I set a goal to lose weight this year. I imagined walking (you know, 10,000 steps a day) would play a big role in that.
Since I have such difficulty walking, weight loss has been minimal. Enter necessity!
I had the opportunity to visit the local hospital today (all’s well), with time on my hands.
I decided to vigorously wheel myself up and down the main hallway.
I now lie in bed with a very sore body. I used everything in my torso, abs and hip muscles. I feel like I did physical work.
That’s uncomfortable and rewarding 🤔 I’ve needed more physical activity but held a narrow vision of what that meant (walking).
I wasn’t trapped by my disability. I was limited by the options I allowed myself to consider.
I don’t think I’ve had the opportunity to do this much in my chair, enough to be this sore.
It’s a welcome wake up to an option for improving my physical and mental health, even more.
Equality is great and all. But without equity of access, entire segments of the population are locked out of full participation in society.
There are historical buildings I can’t enjoy, because laws protect them from adding accessibility features (e.g. ramps or elevators) as they may alter the historic look of the building.
One of my favorite places to visit is Galena, IL. It has a beautiful Main St., filled with shops in historic buildings.
It wasn’t until I visited for the first time in a wheelchair, that I discovered how inaccessible the entire tourist section of town was.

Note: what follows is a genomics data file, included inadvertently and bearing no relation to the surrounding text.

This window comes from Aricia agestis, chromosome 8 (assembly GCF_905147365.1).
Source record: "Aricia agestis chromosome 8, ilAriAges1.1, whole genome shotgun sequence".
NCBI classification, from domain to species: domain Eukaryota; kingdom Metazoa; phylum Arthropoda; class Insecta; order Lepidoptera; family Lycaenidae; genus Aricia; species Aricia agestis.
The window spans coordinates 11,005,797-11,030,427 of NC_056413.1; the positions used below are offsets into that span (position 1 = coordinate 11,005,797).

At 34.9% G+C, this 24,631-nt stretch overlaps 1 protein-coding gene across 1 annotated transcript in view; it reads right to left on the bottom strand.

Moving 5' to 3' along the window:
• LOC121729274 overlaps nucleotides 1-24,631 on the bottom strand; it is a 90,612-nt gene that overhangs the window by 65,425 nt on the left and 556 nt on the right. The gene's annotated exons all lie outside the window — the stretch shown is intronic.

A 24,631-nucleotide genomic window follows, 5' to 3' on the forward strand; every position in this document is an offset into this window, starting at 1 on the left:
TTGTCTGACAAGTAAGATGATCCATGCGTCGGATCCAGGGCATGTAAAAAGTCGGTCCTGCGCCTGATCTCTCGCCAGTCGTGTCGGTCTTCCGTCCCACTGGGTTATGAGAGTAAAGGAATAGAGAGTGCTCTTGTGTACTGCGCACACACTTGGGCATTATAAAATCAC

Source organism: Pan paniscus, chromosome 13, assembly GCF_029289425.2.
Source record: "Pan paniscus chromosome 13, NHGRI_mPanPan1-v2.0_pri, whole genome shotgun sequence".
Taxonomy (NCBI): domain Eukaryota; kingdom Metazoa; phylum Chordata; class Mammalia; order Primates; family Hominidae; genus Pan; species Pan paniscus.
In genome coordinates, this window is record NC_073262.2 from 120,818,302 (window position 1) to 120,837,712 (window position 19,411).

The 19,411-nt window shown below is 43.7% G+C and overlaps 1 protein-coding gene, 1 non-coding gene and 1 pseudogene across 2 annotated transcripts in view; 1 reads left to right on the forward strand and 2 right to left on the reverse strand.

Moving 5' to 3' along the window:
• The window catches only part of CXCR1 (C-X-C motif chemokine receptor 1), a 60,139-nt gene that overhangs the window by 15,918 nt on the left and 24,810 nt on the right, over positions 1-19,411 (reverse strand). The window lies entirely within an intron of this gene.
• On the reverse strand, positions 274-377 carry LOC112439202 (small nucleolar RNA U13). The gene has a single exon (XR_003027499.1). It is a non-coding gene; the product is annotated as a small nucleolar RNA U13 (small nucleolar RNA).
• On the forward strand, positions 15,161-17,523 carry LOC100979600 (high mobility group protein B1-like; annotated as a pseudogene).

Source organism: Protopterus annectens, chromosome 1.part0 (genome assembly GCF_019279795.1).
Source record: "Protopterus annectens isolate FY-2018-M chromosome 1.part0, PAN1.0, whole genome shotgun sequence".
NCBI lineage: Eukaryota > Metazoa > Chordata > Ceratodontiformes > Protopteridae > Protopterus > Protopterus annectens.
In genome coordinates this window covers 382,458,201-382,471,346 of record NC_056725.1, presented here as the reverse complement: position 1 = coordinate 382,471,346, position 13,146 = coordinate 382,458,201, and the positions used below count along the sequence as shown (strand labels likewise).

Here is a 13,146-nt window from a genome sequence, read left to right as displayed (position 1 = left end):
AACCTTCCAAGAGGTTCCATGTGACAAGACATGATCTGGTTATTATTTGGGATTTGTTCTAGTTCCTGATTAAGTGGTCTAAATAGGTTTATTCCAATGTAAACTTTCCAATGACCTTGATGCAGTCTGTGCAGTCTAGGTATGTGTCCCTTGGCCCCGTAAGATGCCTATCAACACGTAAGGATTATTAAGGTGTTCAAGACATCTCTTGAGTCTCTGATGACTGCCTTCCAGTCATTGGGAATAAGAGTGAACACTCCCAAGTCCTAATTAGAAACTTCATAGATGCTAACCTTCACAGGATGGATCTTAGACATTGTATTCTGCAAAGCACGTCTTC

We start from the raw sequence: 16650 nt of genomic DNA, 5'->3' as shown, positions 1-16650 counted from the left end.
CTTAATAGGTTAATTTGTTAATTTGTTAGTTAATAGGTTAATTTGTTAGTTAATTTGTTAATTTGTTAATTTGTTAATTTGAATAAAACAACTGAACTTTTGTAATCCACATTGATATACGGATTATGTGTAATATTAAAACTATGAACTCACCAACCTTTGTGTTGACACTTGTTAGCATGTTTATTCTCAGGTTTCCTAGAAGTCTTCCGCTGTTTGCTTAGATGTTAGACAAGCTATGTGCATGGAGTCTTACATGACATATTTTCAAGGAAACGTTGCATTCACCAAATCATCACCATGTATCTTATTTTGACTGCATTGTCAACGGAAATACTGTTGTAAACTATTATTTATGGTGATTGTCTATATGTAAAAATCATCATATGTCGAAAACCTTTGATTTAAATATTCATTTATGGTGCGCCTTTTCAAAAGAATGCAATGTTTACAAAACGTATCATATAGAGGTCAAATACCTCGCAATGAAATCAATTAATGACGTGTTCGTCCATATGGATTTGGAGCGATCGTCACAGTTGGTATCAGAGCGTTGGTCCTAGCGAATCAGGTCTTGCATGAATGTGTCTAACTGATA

We all have 24hrs in a day. We don’t all have the same access to resources (e.g. money, transportation, medical insurance, physical assistance and access).
We won’t have this without equity. It’s difficult to live fully and experience your potential, in a world with more locks than keys.
Today, my members discussed how many more options exist for communication.
One member shared that a teacher made the comment (to her child with dyslexia), “If you don’t start (hand) writing now you’ll never learn how to write”.
This teacher clearly didn’t appreciate the impact dyslexia had on this child.
In the case of my dyslexia, the act of handwriting is physically painful and exhausting.
It’s also too slow for my brain, I often forget what I wanted to write. I forget what I’ve already written, so I need to keep stopping to read what I’ve written – PHEW!
Don’t get me started on grammar, punctuation and sentence structure.
Dyslexia affects how well the brain processes the written word. If a student struggles with writing, allow them to tell you verbally.
Let them dictate their longer written assignments, classmates can help with editing in exchange for extra credit.
I happened upon a video about, Elizabeth Bonker. She’s autistic, nonverbal and the Valedictorian of her graduating college class.
She gave the commencement speech using text-to-speech technology. Something I use daily to help me read.
There’s more than one road to Rome, and there’s more than one way to communicate. Let’s work with each other.